Drama Lives For Porsha Williams
She has a new memoir, a new reality show, and a new man. Now, the former RHOA star reflects on the trauma, the drama, and the joy that got her to where she is today.
Porsha Williams’ new love, Simon, is tucked away in a room upstairs, but I can hear his voice from above like God. When I ask her if I can speak to him — if he can offer a supportive comment for this story — Williams beams, “Oh, OK!” Then she heads up to their chambers to check. Their home in the suburbs of Atlanta is spacious and neutral; the living room overlooks a forest outside, floor-to-ceiling windows framed like a Bob Ross painting. Williams returns minutes later and reports back, “He declined,” but she says it with a gracious smile. You can presume what he’d say about her would be glowing. What does she love about him?
“Everything. Everything,” Williams had told me earlier, sitting cross-legged on a pin-tucked cream leather sectional. She’s in a sky-blue tie-dye sweatsuit, batting a thousand lashes. “I love his loyalty. I love him. He’s so romantic, and he’s a man who, when he looks at you, he’s really looking at you. He really loves me for me. Every part of me. Good, bad, ugly. He’s a true partner.”
Williams met Simon Guobadia while filming her final season of The Real Housewives of Atlanta. We learned that in shocking fashion this past May when the couple broke the news of their engagement on Instagram and sent blogs and group chats into a spiral. “We are crazy in love,” Williams wrote. “I know it’s fast, but we are living life each day to its fullest.” Guobadia was then finalizing a divorce, one that Bravo viewers were familiar with: We had just seen him in scenes with his now ex-wife Falynn and Williams, setting off detective alarms on social media. Impressively, Williams continued posting about him through the chaos, awash in the glow of unbothered love.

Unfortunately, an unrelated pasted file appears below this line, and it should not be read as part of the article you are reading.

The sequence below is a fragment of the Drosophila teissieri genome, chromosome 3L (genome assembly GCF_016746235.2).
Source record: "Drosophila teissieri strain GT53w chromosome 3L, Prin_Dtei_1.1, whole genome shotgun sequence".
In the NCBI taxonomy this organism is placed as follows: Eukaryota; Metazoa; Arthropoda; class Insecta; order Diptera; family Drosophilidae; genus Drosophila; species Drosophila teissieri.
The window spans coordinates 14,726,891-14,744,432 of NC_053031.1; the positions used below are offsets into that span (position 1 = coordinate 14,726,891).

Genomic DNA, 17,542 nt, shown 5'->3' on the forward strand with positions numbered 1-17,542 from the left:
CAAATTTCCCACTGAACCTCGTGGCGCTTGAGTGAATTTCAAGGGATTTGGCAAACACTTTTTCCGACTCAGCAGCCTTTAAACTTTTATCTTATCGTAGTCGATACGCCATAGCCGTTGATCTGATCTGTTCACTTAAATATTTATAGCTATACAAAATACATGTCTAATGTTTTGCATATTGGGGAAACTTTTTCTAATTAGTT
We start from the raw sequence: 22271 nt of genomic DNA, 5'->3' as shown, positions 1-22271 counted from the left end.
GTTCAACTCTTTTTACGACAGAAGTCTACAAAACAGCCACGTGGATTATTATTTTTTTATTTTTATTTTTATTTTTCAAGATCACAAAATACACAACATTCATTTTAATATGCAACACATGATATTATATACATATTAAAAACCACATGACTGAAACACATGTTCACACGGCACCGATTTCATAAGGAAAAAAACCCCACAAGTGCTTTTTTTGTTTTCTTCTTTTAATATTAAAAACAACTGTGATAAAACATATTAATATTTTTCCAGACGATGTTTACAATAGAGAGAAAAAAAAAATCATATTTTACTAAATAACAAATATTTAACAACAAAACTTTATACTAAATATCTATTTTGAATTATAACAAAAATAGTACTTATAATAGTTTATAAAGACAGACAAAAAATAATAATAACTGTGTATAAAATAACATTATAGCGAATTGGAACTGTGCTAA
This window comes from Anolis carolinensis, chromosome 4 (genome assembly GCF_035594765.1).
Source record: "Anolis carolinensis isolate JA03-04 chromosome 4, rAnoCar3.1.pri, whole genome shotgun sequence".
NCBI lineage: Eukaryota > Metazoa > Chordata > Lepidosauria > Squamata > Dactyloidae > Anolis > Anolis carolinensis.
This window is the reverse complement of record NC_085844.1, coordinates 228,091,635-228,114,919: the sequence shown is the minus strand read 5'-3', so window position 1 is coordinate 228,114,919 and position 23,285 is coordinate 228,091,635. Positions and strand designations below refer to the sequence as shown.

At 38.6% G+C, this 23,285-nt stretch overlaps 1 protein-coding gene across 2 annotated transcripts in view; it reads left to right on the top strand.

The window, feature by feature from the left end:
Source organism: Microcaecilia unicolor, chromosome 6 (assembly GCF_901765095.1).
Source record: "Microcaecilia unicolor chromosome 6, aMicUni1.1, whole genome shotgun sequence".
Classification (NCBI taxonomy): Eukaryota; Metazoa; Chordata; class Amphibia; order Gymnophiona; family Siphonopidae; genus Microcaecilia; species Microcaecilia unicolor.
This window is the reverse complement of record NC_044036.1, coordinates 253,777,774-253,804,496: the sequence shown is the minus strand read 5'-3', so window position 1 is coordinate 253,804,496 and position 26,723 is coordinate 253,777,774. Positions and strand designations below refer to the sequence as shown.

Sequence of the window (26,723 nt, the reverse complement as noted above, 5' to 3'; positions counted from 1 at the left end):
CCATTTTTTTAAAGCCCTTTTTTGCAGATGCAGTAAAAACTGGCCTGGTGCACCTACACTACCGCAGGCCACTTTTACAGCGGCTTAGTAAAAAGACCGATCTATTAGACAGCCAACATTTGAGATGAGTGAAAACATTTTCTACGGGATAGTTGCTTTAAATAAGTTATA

At 40, Williams is emanating the kind of happiness you find when you finally know yourself. “The reason I’m able to be in a healthy relationship is because I’m healthier. I had to let go of certain past pains, past baggage,” she says. “When I was single, I accepted that this is what God wants right now, and I’m going to concentrate on work. I’m going to concentrate on building my relationships with my family members, spending time with my friends, and put trying to force love on the backburner. And as soon as I did that, that’s when love came my way.”